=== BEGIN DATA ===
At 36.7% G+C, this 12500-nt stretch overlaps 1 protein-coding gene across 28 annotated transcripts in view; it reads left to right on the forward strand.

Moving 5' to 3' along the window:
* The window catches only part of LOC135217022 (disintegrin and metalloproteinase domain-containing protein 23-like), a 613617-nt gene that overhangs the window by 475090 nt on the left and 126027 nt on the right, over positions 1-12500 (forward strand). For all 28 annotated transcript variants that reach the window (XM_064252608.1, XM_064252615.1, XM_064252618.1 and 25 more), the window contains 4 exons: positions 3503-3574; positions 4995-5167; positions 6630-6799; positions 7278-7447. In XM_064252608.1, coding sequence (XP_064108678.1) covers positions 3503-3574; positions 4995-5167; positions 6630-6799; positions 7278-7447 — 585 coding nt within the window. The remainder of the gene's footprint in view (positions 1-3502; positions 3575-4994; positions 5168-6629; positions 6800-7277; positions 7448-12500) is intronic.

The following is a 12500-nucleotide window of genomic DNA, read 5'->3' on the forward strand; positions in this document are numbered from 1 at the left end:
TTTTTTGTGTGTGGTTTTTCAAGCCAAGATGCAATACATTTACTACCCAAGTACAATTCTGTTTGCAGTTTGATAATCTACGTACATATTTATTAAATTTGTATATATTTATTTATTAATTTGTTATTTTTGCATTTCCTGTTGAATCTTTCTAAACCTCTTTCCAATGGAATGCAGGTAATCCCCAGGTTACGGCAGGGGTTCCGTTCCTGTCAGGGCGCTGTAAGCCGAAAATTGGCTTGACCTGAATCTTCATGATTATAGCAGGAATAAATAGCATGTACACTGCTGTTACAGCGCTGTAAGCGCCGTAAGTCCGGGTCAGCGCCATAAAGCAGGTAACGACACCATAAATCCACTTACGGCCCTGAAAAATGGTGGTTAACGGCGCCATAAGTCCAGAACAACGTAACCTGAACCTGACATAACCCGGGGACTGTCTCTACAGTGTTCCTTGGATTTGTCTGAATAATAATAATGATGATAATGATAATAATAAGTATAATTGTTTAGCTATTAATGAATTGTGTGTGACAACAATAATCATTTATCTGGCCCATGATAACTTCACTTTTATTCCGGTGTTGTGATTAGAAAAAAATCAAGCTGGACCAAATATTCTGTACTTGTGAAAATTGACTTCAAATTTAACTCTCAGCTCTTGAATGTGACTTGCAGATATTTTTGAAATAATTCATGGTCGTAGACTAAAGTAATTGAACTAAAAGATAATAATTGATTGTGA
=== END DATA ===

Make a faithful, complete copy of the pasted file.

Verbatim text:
At 36.7% G+C, this 12500-nt stretch overlaps 1 protein-coding gene across 28 annotated transcripts in view; it reads left to right on the forward strand.

Moving 5' to 3' along the window:
* The window catches only part of LOC135217022 (disintegrin and metalloproteinase domain-containing protein 23-like), a 613617-nt gene that overhangs the window by 475090 nt on the left and 126027 nt on the right, over positions 1-12500 (forward strand). For all 28 annotated transcript variants that reach the window (XM_064252608.1, XM_064252615.1, XM_064252618.1 and 25 more), the window contains 4 exons: positions 3503-3574; positions 4995-5167; positions 6630-6799; positions 7278-7447. In XM_064252608.1, coding sequence (XP_064108678.1) covers positions 3503-3574; positions 4995-5167; positions 6630-6799; positions 7278-7447 — 585 coding nt within the window. The remainder of the gene's footprint in view (positions 1-3502; positions 3575-4994; positions 5168-6629; positions 6800-7277; positions 7448-12500) is intronic.

The following is a 12500-nucleotide window of genomic DNA, read 5'->3' on the forward strand; positions in this document are numbered from 1 at the left end:
TTTTTTGTGTGTGGTTTTTCAAGCCAAGATGCAATACATTTACTACCCAAGTACAATTCTGTTTGCAGTTTGATAATCTACGTACATATTTATTAAATTTGTATATATTTATTTATTAATTTGTTATTTTTGCATTTCCTGTTGAATCTTTCTAAACCTCTTTCCAATGGAATGCAGGTAATCCCCAGGTTACGGCAGGGGTTCCGTTCCTGTCAGGGCGCTGTAAGCCGAAAATTGGCTTGACCTGAATCTTCATGATTATAGCAGGAATAAATAGCATGTACACTGCTGTTACAGCGCTGTAAGCGCCGTAAGTCCGGGTCAGCGCCATAAAGCAGGTAACGACACCATAAATCCACTTACGGCCCTGAAAAATGGTGGTTAACGGCGCCATAAGTCCAGAACAACGTAACCTGAACCTGACATAACCCGGGGACTGTCTCTACAGTGTTCCTTGGATTTGTCTGAATAATAATAATGATGATAATGATAATAATAAGTATAATTGTTTAGCTATTAATGAATTGTGTGTGACAACAATAATCATTTATCTGGCCCATGATAACTTCACTTTTATTCCGGTGTTGTGATTAGAAAAAAATCAAGCTGGACCAAATATTCTGTACTTGTGAAAATTGACTTCAAATTTAACTCTCAGCTCTTGAATGTGACTTGCAGATATTTTTGAAATAATTCATGGTCGTAGACTAAAGTAATTGAACTAAAAGATAATAATTGATTGTGA